Price: €0.004 (0.4 cent) per word, rounded to the nearest hundred. A standard-length 100,000 word-novel would cost €400. If I have already performed a developmental review of your manuscript, I will line edit your revised final draft for €0.003 (0.3 cent) per word (€300 for a 100,000-word novel).
Turnaround: 4 weeks on average, but each story is unique and some demand more time than others. I never rush a job, and give every manuscript my utmost attention.
This is the very last process right before publishing and is extremely important for authors intending to self-publish. Copy editing is the difference between your novel being taken seriously or dismissed as an amateur mess riddled with typos and errors. Copy editing focuses only on errors in the language as it is and does not seek to improve upon that which is not an error. This means that when copy editing, I won’t make your sentences sound better, improve imagery, cut excess description, enhance rhythm, etc. I will focus on errors of grammar, syntax, punctuation, word choice, spelling, and will fix typos. If you are interested in a more thorough edit and enhancement of your writing that includes copy editing, you should choose line editing (above).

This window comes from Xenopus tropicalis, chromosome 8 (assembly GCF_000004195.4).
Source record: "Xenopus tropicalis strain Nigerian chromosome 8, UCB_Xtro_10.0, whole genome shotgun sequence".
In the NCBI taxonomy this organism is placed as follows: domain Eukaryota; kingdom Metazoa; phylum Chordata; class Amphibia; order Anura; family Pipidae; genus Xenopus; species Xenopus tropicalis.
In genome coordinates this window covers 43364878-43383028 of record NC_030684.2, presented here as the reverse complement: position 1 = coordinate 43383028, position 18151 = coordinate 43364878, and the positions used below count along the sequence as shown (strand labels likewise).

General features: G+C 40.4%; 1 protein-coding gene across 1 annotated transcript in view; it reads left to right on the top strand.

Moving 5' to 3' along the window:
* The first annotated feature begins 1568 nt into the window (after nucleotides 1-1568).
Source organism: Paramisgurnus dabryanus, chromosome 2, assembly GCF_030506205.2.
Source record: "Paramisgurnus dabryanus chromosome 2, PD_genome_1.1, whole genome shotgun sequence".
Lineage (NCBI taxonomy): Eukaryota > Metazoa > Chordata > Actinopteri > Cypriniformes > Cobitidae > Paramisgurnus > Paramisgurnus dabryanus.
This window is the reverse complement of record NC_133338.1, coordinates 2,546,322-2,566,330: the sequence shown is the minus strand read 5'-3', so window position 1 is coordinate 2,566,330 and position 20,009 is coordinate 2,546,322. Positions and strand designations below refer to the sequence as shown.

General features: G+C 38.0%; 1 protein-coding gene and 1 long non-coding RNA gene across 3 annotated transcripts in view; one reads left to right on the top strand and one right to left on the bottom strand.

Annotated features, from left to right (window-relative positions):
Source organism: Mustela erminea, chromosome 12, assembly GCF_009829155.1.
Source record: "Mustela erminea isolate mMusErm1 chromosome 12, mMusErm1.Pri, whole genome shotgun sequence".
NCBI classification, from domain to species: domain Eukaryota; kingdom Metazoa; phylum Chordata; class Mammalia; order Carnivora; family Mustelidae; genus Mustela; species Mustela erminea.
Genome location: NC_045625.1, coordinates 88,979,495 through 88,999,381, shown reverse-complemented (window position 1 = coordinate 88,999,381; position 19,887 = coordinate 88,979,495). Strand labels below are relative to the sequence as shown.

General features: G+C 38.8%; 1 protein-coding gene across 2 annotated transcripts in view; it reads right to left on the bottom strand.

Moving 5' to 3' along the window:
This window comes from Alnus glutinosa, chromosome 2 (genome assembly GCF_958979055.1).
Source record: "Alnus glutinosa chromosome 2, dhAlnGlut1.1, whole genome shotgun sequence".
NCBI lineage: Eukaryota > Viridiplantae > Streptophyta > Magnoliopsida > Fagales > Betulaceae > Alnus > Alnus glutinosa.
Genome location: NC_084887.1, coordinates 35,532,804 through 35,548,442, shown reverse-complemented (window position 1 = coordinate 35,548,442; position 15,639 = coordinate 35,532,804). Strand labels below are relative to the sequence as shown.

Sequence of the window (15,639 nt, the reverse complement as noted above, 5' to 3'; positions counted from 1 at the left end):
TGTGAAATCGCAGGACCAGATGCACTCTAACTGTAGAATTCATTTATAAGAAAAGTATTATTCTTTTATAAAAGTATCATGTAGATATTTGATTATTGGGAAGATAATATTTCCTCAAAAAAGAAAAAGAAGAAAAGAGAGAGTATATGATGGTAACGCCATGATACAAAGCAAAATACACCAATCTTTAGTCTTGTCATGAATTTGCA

With copy editing, I will make sure your finished manuscript is flawless and absolutely professional, and believe me, this can be the difference between your self-published novel being a hit and a flop. Nothing aggravates readers more than typos and grammatical errors. I will ensure your punctuation is correct and effective for what you intended, including those tricky semi-colons and dialogue conventions, and this may involve changing and switching around sentences. I also adhere to American or British English, depending on your preference.
Price: €0.002 (0.2 cent) per word, rounded to the nearest hundred. A standard-length 100,000 word-novel would cost €200. If I have already performed a developmental review of your manuscript, I will copy edit your revised final draft for €0.0015 (0.15 cent) per word (€150 for a 100,000-word novel).
Turnaround: 2 weeks on average, but each story is unique and some demand more time than others. I never rush a job, and give every manuscript my utmost attention.
Short Story/First Chapter Developmental Review and Line Edit